• Hands-free power tailgate

WRX tS Sportswagon adds:

  • Electronically controlled dampers
  • Comfort, Normal, Sport, Sport+, Individual drive modes
  • Ultrasuede upholstery

Is the Subaru WRX tS Sportswagon safe?

Neither WRX body style has been tested or rated by ANCAP nor Euro NCAP – it’s not even sold in Europe.

Standard safety features include:

  • 8 airbags
    • incl. driver’s knee
    • incl. front passenger seat cushion
  • Autonomous Emergency Braking
    • Forward, Reverse
  • Autonomous emergency steering
  • Adaptive cruise control
  • Auto high-beam
  • Blind-spot monitoring
  • Driver attention monitoring
  • Emergency lane-keep assist
  • Intelligent speed limiter
  • Lane centring assist
  • Lane keep assist
  • Leading vehicle departure alert
  • Rear cross-traffic alert
  • Traffic sign recognition

WRX GT Sportswagon adds:

  • Front View Monitor
  • Side View Monitor

How much does the Subaru WRX tS Sportswagon cost to run?

Like the wider Subaru line-up, the WRX is backed by a five-year, unlimited-kilometre warranty.

There’s also five years of capped-price servicing, with intervals of 12 months or 15,000km – whichever comes first.

Pricing has increased incrementally since last year, with the first five services capped at $378.33 (+$23.10), $517.96 (+$36.31), $453.19 (+$23.80), $792.10 (+$55.88) and $394.78 (+$33.53) on all automatic models.

All up, you’re looking at $2536.36 for the first 60 months/75,000km of maintenance, which isn’t all that cheap nor is it the most expensive. For reference, Skoda charges you $1850 for the Octavia, while the Golf R will set you back $3000.

In terms of real-world fuel consumption, we were seeing the trip computer hovering around the 10-11L/100km mark, which is a little up on Subaru’s 8.5L/100km claim.

CarExpert’s Take on the Subaru WRX tS Sportswagon

The WRX Sportswagon makes for a solid all-rounder.

Like the brand’s other products, it makes a good case for itself by offering heaps of standard equipment, good interior space by class standards, and the brand’s signature full-time all-wheel drive.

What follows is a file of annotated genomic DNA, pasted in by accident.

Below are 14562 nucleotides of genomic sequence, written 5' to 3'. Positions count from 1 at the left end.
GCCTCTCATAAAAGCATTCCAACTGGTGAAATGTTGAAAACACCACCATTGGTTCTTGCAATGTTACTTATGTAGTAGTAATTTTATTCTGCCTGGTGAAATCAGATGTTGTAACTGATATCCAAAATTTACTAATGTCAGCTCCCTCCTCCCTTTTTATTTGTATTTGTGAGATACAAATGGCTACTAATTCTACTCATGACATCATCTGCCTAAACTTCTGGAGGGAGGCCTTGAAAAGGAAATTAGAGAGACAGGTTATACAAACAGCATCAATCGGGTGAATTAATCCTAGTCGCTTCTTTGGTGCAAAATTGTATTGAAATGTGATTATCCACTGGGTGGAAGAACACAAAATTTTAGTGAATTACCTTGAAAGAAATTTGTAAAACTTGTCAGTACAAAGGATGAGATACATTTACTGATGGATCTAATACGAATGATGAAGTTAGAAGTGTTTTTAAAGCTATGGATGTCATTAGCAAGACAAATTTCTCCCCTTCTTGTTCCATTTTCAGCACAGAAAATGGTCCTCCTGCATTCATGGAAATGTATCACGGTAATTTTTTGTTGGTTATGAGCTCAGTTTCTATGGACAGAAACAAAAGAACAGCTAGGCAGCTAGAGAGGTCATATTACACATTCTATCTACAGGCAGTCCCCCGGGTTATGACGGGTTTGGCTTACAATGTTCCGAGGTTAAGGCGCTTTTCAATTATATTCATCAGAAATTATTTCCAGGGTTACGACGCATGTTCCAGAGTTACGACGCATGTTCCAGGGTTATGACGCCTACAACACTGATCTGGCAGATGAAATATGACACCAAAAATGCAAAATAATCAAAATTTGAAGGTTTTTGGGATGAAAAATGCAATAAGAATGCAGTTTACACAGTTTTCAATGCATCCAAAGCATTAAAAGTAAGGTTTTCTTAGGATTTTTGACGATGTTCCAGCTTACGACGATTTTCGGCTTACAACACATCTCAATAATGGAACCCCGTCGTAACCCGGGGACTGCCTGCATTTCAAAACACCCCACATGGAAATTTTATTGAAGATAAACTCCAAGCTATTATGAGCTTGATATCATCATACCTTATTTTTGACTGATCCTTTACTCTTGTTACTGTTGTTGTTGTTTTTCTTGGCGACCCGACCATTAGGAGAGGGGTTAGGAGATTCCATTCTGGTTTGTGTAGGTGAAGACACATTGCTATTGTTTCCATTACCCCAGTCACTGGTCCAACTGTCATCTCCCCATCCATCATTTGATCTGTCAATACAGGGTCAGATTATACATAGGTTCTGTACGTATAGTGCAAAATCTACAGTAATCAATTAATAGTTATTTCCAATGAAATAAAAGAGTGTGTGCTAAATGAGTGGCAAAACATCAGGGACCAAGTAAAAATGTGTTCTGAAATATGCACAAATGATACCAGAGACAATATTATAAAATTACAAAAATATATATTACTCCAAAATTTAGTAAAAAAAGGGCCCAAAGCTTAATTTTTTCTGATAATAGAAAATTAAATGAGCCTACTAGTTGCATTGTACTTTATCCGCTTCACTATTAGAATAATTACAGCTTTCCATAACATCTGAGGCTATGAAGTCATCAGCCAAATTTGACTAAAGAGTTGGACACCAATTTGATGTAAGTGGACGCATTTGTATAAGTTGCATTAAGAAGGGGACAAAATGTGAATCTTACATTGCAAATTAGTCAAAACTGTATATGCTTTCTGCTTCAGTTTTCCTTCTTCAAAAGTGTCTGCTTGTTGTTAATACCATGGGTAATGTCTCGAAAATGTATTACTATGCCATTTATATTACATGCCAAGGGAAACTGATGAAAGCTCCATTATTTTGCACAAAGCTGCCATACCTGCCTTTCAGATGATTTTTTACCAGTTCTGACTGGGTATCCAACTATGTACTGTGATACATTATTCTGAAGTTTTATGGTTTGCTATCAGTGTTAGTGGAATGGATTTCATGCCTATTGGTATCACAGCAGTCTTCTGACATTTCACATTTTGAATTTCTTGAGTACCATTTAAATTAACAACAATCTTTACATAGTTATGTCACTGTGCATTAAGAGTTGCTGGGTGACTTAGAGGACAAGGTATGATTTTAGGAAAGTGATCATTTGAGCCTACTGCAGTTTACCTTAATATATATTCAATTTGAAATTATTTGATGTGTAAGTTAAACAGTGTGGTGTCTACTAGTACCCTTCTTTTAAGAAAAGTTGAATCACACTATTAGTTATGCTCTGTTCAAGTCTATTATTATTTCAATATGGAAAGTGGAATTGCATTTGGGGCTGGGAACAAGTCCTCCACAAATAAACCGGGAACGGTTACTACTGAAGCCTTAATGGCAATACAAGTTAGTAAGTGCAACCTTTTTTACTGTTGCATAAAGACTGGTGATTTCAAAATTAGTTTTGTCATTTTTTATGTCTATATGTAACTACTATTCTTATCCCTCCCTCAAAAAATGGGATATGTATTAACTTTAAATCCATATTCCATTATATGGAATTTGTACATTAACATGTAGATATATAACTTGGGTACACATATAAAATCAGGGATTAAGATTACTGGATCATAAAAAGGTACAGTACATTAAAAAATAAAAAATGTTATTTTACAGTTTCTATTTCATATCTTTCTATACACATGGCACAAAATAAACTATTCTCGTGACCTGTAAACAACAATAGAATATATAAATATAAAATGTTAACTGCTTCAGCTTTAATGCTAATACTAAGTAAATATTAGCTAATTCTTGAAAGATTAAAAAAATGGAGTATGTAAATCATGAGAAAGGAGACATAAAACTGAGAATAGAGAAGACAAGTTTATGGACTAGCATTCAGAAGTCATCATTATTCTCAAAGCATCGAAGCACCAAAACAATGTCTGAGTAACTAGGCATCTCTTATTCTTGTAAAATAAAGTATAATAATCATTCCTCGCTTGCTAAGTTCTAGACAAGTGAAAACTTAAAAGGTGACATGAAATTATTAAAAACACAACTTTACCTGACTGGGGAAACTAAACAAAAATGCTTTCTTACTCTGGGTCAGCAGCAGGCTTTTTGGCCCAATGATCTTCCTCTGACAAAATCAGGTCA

The tS has all the fruit and feels like an upmarket vehicle, but if anything it’s the WRX badging that’s my sticking point.

It’s not as quick or sharp as something like an Octavia RS, and while the CVT does an admirable job imitating a torque converter auto in Sport modes it still has a bit of an elastic, lazy feel that doesn’t encourage you to drive this thing like you would a WRX.

What this makes perfect sense as, is a successor to the fourth-generation Liberty GT Wagons of the mid- to late-2000s. From this perspective, the WRX Sportswagon tS fits the brief; it’s quick, comfortable, luxurious and understated.

But with that in mind, I’d suggest looking at saving yourself $8000 and buying the base model, which misses out on the adaptive dampers and STI trimmings but maintains the exact same drivetrain.

Otherwise, if you want some luxurious the mid-spec GT is $2500 cheaper than the tS and doesn’t miss out on any of the important stuff.

Click the images for the full gallery

MORE: Everything Subaru WRX

James Wong

James Wong is the Production Editor at CarExpert based in Melbourne, Australia. With experience on both media and manufacturer sides of the industry, James has a specialty for product knowledge which stems from a life-long obsession with cars. James is a Monash University journalism graduate, an avid tennis player, and the proud charity ambassador for Drive Against Depression – an organisation that supports mental wellness through the freedom of driving and the love of cars. He's also the proud father of Freddy, a 2019 Volkswagen Golf GTI .

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Overall Rating

Cost of Ownership7.5
Ride Comfort8.5
Fit for Purpose8
Handling Dynamics7.5
Interior Practicality and Space8
Fuel Efficiency7
Value for Money8.5
Technology Infotainment8
$58,990 MRLP